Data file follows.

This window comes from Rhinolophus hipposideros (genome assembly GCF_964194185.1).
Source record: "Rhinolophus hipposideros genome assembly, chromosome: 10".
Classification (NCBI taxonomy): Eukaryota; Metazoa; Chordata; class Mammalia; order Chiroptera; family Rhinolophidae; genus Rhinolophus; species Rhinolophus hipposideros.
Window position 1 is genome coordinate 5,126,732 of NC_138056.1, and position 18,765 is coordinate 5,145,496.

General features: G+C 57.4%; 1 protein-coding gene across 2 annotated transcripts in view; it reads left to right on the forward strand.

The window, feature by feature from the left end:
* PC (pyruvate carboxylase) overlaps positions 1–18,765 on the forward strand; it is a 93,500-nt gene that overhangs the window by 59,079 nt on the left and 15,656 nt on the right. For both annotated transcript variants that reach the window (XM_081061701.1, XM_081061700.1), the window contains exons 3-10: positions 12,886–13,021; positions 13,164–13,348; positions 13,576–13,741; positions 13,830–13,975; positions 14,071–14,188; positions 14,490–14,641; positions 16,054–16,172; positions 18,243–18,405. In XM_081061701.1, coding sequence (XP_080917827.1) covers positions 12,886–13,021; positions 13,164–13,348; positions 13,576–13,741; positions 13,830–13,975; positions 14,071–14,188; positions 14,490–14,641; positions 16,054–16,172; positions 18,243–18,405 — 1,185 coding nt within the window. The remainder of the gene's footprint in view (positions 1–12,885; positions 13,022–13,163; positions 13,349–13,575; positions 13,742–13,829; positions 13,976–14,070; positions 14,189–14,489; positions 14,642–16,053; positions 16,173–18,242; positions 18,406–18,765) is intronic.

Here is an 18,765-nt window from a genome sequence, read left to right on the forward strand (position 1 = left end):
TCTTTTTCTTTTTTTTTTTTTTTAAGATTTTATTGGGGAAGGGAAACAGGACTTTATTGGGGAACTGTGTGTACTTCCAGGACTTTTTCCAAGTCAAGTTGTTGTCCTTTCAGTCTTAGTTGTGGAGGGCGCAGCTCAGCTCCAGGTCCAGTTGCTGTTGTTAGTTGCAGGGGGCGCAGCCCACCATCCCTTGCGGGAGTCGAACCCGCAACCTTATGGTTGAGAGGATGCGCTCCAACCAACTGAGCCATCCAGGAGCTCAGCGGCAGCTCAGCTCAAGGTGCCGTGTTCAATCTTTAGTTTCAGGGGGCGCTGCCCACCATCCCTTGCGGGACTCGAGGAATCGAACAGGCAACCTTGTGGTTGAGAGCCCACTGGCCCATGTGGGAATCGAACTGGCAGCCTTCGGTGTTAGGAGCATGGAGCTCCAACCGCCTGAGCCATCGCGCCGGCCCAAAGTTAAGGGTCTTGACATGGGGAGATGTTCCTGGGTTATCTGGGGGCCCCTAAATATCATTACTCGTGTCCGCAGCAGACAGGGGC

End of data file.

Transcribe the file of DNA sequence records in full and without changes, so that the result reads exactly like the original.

This window comes from Rhinolophus hipposideros (genome assembly GCF_964194185.1).
Source record: "Rhinolophus hipposideros genome assembly, chromosome: 10".
Classification (NCBI taxonomy): Eukaryota; Metazoa; Chordata; class Mammalia; order Chiroptera; family Rhinolophidae; genus Rhinolophus; species Rhinolophus hipposideros.
Window position 1 is genome coordinate 5,126,732 of NC_138056.1, and position 18,765 is coordinate 5,145,496.

General features: G+C 57.4%; 1 protein-coding gene across 2 annotated transcripts in view; it reads left to right on the forward strand.

The window, feature by feature from the left end:
* PC (pyruvate carboxylase) overlaps positions 1–18,765 on the forward strand; it is a 93,500-nt gene that overhangs the window by 59,079 nt on the left and 15,656 nt on the right. For both annotated transcript variants that reach the window (XM_081061701.1, XM_081061700.1), the window contains exons 3-10: positions 12,886–13,021; positions 13,164–13,348; positions 13,576–13,741; positions 13,830–13,975; positions 14,071–14,188; positions 14,490–14,641; positions 16,054–16,172; positions 18,243–18,405. In XM_081061701.1, coding sequence (XP_080917827.1) covers positions 12,886–13,021; positions 13,164–13,348; positions 13,576–13,741; positions 13,830–13,975; positions 14,071–14,188; positions 14,490–14,641; positions 16,054–16,172; positions 18,243–18,405 — 1,185 coding nt within the window. The remainder of the gene's footprint in view (positions 1–12,885; positions 13,022–13,163; positions 13,349–13,575; positions 13,742–13,829; positions 13,976–14,070; positions 14,189–14,489; positions 14,642–16,053; positions 16,173–18,242; positions 18,406–18,765) is intronic.

Here is an 18,765-nt window from a genome sequence, read left to right on the forward strand (position 1 = left end):
TCTTTTTCTTTTTTTTTTTTTTTAAGATTTTATTGGGGAAGGGAAACAGGACTTTATTGGGGAACTGTGTGTACTTCCAGGACTTTTTCCAAGTCAAGTTGTTGTCCTTTCAGTCTTAGTTGTGGAGGGCGCAGCTCAGCTCCAGGTCCAGTTGCTGTTGTTAGTTGCAGGGGGCGCAGCCCACCATCCCTTGCGGGAGTCGAACCCGCAACCTTATGGTTGAGAGGATGCGCTCCAACCAACTGAGCCATCCAGGAGCTCAGCGGCAGCTCAGCTCAAGGTGCCGTGTTCAATCTTTAGTTTCAGGGGGCGCTGCCCACCATCCCTTGCGGGACTCGAGGAATCGAACAGGCAACCTTGTGGTTGAGAGCCCACTGGCCCATGTGGGAATCGAACTGGCAGCCTTCGGTGTTAGGAGCATGGAGCTCCAACCGCCTGAGCCATCGCGCCGGCCCAAAGTTAAGGGTCTTGACATGGGGAGATGTTCCTGGGTTATCTGGGGGCCCCTAAATATCATTACTCGTGTCCGCAGCAGACAGGGGC